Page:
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The former Spain striker insists that the Italian coach has what it takes to get the best out of his players as they prepare for a tough Champions League group campaign

Real Madrid director Emilio Butragueno believes that Carlo Ancelotti’s experience in Italy could be a key factor in the Spanish giants winning their Champions League group.

The Blancos were paired with Juventus, Galatasaray and Copenhagen in Thursday’s draw in Monaco, and the former striker admitted that the new coach’s familiarity with Italian football may be the tipping factor as his side search for top spot in Group B.

“It is a tough group and it is very important to finish top because in the knockouts it is crucial to play the second game at home, and also playing a runner-up is better,” Butragueno told Goal.

“The two games with Juventus are important, but then every game is. Carlo is a very experienced coach, and of course being Italian he knows perfectly how we can compete against Juventus. But it's not just that, I think in general he is a great coach and will bring experience to every game.”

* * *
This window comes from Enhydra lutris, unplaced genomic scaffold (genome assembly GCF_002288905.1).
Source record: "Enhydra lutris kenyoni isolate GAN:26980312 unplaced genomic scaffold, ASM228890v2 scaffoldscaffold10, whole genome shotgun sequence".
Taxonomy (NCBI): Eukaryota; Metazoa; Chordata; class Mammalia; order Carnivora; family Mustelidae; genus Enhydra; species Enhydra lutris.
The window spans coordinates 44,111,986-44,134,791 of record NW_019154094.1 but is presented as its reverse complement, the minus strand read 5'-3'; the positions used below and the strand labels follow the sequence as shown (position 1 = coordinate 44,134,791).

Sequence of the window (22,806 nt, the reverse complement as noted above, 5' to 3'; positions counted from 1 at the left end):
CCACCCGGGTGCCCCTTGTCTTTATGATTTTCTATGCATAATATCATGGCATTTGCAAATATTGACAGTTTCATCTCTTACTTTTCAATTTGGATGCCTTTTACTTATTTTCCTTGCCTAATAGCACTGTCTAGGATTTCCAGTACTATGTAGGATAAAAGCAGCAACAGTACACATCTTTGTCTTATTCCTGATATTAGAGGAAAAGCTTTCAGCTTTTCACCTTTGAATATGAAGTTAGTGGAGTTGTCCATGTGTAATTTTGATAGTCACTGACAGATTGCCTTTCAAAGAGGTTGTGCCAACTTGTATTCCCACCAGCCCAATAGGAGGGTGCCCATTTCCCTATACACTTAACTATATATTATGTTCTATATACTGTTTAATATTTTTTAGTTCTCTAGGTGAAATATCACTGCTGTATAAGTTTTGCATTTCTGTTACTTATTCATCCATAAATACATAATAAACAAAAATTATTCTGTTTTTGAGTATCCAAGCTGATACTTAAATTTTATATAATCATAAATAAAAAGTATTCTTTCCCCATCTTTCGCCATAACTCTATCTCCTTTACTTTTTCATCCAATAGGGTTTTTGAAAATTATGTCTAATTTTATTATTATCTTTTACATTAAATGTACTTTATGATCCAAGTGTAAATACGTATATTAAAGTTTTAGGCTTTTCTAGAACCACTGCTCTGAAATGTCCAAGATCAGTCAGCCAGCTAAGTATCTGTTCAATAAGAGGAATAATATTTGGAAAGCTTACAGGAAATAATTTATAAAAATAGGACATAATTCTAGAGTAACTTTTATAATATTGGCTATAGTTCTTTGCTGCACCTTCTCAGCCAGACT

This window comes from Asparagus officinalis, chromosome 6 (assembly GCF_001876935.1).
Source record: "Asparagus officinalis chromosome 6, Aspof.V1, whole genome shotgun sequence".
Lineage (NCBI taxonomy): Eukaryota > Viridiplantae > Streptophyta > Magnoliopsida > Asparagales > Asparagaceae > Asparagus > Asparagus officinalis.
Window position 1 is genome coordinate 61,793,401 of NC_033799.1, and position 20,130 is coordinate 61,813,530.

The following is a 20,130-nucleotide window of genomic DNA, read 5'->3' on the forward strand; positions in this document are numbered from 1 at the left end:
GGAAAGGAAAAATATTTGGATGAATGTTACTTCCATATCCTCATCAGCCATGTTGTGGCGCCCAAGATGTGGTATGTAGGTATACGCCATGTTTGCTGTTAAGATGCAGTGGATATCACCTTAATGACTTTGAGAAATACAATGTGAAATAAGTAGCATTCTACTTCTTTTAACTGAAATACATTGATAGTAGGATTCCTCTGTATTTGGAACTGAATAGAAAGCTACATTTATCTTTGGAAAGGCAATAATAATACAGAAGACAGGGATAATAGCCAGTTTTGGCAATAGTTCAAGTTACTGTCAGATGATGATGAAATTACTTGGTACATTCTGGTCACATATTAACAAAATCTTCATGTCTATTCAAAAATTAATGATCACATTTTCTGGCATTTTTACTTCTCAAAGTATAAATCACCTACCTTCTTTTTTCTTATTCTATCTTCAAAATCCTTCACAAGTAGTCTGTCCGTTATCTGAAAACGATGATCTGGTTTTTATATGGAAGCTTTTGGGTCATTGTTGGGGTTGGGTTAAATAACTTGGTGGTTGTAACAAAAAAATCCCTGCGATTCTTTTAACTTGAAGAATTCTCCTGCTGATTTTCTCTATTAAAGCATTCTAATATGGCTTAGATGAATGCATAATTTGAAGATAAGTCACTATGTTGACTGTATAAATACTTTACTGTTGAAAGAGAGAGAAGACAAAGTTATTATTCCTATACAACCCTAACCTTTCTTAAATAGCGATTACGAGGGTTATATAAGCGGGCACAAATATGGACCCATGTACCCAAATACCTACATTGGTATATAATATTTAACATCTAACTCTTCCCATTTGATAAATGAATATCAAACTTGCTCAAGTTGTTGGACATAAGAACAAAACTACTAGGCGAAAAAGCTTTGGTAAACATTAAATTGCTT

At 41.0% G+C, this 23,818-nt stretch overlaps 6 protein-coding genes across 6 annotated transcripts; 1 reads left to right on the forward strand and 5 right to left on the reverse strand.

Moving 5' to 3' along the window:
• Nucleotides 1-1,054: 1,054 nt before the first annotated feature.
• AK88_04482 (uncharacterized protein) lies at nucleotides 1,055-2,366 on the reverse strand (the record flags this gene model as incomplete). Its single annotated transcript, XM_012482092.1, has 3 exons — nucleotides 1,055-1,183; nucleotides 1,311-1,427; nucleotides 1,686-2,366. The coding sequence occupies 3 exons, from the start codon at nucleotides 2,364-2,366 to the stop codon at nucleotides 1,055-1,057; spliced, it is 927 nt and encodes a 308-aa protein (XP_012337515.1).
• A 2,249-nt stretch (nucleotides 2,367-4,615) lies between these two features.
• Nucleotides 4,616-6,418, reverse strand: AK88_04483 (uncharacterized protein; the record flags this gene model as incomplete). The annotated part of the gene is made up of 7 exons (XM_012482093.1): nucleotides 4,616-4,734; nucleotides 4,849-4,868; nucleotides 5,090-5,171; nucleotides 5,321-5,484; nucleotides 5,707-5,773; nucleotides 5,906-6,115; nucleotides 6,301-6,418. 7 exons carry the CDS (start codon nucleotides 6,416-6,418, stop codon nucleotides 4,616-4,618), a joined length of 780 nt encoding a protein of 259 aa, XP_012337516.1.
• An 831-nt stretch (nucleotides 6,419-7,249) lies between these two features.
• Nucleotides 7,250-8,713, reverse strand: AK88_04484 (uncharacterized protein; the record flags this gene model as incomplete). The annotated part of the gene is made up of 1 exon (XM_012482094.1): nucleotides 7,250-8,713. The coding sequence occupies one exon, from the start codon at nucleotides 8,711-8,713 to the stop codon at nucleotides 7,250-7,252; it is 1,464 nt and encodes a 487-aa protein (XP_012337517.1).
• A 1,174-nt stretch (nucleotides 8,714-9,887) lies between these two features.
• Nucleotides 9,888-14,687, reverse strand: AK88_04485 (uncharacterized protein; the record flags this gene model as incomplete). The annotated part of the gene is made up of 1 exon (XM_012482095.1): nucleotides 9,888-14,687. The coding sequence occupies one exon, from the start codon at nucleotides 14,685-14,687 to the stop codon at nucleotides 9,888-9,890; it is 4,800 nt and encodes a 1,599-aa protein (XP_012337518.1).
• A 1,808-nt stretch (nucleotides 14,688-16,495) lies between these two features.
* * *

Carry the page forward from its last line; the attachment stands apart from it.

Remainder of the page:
Madrid open their group campaign with a trip to Galatasaray, whom they eliminated in the quarter-finals of last season’s competition despite an away-leg defeat, and the 50-year-old told the assembled press that he is expecting another rough ride at the Turk Telecom Arena.

“It is a great atmosphere. The support they give to their players is immense. The fans are fantastic. Also, I must say that the Galatasaray people were extremely friendly when we were there and were great hosts. But they are a great team so they will make it very difficult for us.”

Butragueno was quick to play down talk of Madrid winning a 10th Champions League crown, saying La Decima is a long way off at this stage of the season.

“We play in every competition to win, of course, and we will try to do our best. But every detail is going to be important, so we have to be focused on the group stage and try to qualify for the next round. But this competition is extremely difficult.”

The record nine-time champions have not won a European title since their 2-1 success over Bayer Leverkusen in the 2002 final at Hampden Park in Glasgow.

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